Hemidactylus asirensis ŠMÍD, SHOBRAK, WILMS, JOGER & CARRANZA, 2016
Can you confirm these amateur observations of Hemidactylus asirensis?
|Higher Taxa||Gekkonidae, Gekkota, Sauria, Squamata (lizards: geckos)|
|Synonym||Hemidactylus asirensis ŠMÍD, SHOBRAK, WILMS, JOGER & CARRANZA 2016|
Hemidactylus yerburii — ARNOLD 1980
Hemidactylus yerburii — ARNOLD 1986
Hemidactylus yerburii — CARRANZA & ARNOLD 2006
Hemidactylus yerburii — CARRANZA & ARNOLD 2012
|Distribution||Saudi Arabia (Asir Province)|
Type locality: Saudi Arabia, Asir Province, Al Balhy (18.075° N, 43.083° E), 2376 m elevation
|Types||Holotype. NMP 75271 (sample code HSA44, Fig. 5), adult male, May 24, 2012, collected by S. Carranza, M. Shobrak, and T. Wilms, MorphoBank M389997–M390014.|
Paratypes. NMP 75272 (sample code HSA12, MorphoBank M390048–M390066), adult male, Saudi Arabia, Asir Province, 5 km N of Wadi Shora (19.836° N, 41.776° E, 1750 m a.s.l.), May 22, 2012; IBES 10044 (sample code HSA2, MorphoBank M390067–M390077), adult male, Saudi Arabia, Makkah Province, 20 km NE of Al Sir (21.259° N, 40.796° E, 1594 m a.s.l.), May 22, 2012; IBES 10011 (HSA4, MorphoBank M390102–M390120, adult female), IBES 10341 (HSA7, MorphoBank M389944–M389962, adult female), IBES 10386 (HSA8, MorphoBank M389919– M389929, adult female), IBES 10330 (HSA6, MorphoBank M389978–M389995, adult male), Saudi Arabia, Makkah Province, 10 km S of Al Sir (21.115° N, 40.599° E, 1696 m a.s.l.), May 21, 2012; IBES 10221 (sample code HSA52, MorphoBank M390031–M390047), adult female, Saudi Arabia, Makkah Province, 7 km S of Ghazaial (20.928° N, 41.123° E, 1453 m a.s.l.), May 25, 2012; IBES 10378 (sample code HSA53, MorphoBank M389930–M389943), adult fe- male, Saudi Arabia, Makkah Province, Taif (21.338° N, 40.422° E, 1616 m a.s.l.), May 27, 2012. All paratypes have the same collectors as the holotype.
|Comment||Diagnosis. A member of the Arabian radiation of the Arid clade of Hemidactylus with the following combination of characters: (1) medium size with SVL ranging between 43.0 and 48.5 mm in males and 38.3 and 51.1 mm in females; (2) long and narrow head not wider than the body in its widest part (HL=23–28 % of SVL, HW=7.9±1.3 mm in males, 7.6 ± 1.0 mm in females); (3) large anterior postmentals usu- ally in wide mutual median contact (96 % of specimens) and in contact with the first and second infralabial (at least on one side in 96 % of specimens); (4) uppermost nasals separated by an inserted scale in 87 % of specimens; (5) 7–9 infralabials and 7–11 supralabials; (6) dorsum with enlarged tubercles in 12–16 longitudinal rows, the tubercles are not keeled or, if so, only the vertebral ones; (7) males with 6 preanal pores; (8) 5–7 lamellae under the first toe and 9–11 under the fourth toe; (9) enlarged tile-like subcaudals; (10) beige background colora- tion with dark blotches in irregular vertebral and paravertebral rows that form X-shaped markings, head with distinct dark band from the nostril through eye to the ear, parietal and temporal regions with irregular dark markings which can be absent in some individuals, tail with 9–12 dark bands that grow in intensity towards the tail tip, and body underside creamy whitish.|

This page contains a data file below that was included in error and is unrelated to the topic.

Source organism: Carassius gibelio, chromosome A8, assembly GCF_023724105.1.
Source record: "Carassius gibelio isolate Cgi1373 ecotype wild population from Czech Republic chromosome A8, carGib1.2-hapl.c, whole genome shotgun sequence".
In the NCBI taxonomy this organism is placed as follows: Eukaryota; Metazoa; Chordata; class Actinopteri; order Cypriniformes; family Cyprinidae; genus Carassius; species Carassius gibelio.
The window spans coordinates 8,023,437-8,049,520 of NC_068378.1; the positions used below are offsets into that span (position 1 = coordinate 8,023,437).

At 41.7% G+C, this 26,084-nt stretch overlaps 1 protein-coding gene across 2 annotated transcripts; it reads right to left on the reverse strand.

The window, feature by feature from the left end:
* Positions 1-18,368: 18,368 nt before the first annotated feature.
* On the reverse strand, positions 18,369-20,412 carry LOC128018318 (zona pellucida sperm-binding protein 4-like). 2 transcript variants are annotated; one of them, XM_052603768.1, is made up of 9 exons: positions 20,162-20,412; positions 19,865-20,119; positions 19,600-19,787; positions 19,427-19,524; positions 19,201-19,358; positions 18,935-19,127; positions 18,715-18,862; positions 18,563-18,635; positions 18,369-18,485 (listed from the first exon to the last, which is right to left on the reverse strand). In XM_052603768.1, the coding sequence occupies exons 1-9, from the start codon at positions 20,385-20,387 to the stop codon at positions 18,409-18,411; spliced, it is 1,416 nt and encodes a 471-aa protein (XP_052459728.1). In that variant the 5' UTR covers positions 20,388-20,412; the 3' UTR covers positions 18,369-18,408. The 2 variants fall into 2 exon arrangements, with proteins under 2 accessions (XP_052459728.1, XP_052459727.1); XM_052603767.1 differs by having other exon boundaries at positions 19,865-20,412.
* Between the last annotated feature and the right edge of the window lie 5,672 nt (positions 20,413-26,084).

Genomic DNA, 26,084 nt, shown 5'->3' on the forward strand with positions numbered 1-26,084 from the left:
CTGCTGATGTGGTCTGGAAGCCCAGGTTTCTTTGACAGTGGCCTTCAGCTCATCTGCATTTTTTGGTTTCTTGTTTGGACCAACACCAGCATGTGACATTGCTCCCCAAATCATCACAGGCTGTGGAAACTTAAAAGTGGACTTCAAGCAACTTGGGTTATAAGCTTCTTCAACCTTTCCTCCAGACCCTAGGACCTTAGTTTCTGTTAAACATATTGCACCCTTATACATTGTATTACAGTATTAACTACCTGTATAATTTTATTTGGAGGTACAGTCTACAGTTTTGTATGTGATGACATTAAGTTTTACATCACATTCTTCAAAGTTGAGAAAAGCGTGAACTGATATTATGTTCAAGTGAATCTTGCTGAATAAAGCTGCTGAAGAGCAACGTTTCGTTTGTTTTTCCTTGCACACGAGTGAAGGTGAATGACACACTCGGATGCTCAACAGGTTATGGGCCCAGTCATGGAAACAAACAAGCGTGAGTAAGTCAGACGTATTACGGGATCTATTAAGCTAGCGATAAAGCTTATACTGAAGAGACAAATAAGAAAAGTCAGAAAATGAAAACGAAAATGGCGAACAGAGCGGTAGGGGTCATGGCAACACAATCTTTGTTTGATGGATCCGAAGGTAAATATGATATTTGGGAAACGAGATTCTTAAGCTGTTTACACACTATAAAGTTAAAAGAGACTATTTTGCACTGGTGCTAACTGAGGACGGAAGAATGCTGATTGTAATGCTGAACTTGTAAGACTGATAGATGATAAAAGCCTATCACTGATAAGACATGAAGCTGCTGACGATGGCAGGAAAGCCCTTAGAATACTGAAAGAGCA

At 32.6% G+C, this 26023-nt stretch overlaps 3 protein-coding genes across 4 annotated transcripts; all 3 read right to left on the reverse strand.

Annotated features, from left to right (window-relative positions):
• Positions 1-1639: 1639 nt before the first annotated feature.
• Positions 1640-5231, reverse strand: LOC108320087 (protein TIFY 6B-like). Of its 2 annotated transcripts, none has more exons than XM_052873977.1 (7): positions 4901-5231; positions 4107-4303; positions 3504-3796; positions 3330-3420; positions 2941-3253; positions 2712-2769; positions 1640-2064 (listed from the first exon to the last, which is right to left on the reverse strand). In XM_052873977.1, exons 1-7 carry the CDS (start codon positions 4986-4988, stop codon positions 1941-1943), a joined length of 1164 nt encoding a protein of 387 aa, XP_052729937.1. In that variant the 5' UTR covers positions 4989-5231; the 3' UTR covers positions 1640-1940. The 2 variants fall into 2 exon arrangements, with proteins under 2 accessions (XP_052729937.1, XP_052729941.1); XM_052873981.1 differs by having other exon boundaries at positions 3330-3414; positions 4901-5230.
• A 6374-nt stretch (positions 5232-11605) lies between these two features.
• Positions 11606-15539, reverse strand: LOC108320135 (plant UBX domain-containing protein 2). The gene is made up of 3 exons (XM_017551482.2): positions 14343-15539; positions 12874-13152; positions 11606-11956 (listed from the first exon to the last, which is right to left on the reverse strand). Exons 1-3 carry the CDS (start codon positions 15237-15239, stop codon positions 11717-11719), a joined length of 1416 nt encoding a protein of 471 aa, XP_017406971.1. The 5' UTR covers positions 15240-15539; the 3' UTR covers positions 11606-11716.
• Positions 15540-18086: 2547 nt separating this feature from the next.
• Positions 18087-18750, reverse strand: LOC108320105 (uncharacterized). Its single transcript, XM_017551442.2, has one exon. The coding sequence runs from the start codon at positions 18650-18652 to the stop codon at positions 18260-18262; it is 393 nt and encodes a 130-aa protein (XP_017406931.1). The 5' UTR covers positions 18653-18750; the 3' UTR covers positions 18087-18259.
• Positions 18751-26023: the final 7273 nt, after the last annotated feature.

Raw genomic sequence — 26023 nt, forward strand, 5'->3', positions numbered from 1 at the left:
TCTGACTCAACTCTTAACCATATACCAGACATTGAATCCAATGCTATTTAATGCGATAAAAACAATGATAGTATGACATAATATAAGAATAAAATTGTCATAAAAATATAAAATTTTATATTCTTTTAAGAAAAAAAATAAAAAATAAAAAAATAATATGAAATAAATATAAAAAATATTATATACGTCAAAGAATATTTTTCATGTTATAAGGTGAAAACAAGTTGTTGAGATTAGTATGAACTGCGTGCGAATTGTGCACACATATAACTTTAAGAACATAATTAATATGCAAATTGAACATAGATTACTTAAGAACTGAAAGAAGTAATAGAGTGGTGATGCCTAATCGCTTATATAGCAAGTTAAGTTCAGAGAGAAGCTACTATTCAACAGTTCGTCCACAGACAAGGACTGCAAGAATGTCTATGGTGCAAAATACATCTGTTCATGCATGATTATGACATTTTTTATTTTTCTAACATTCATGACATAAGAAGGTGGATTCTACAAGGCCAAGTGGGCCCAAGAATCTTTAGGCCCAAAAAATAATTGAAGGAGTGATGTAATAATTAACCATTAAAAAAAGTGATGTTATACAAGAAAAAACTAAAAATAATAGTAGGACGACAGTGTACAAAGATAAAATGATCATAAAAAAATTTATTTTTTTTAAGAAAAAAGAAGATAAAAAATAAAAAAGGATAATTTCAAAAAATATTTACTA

Differential diagnosis. Hemidactylus asirensis sp. n. differs significantly from its sister species, H. granosus, in the head shape; it has shorter and narrower head (HL 10.7 ± 1.3 vs. 12.3±1.1 mm, t test t=−4.085, p<0.001; HW 7.8±1.2 vs. 9.3±0.8 mm, t test t=−4.407, p<0.001; Fig. S2) and in the degree of keeling of the dorsal tubercles (H. asirensis sp. n. has flat unkeeled tubercles while H. granosus strongly keeled). The two species also differ in the number of lamellae under toes; H. asirensis sp. n. has 6.2 ± 0.4 (range 5–7) lamellae on the first toe while H. granosus has 7.4 ± 0.5 (7–8) (t test t = −8.681, p < 0.001) and 10.1 ± 0.6 (9–11) on the fourth toe while H. granosus has 11.6 ± 0.7 (10–13) (t test t = −7.051, p < 0.001). The differences from H. alfarraji sp. n. are described above. A comparison of metric and meristic variables with the other Hemidactylus species form SW Arabia is given in ŠMÍD et al. 2016 (Table S4).
Distribution: see map in ŠMÍD et al. 2016: Fig. 3.
|Etymology||The species epithet “asirensis” is an adjective which refers to the mountain range where the species is distributed, the Asir Mountains of Saudi Arabia.|
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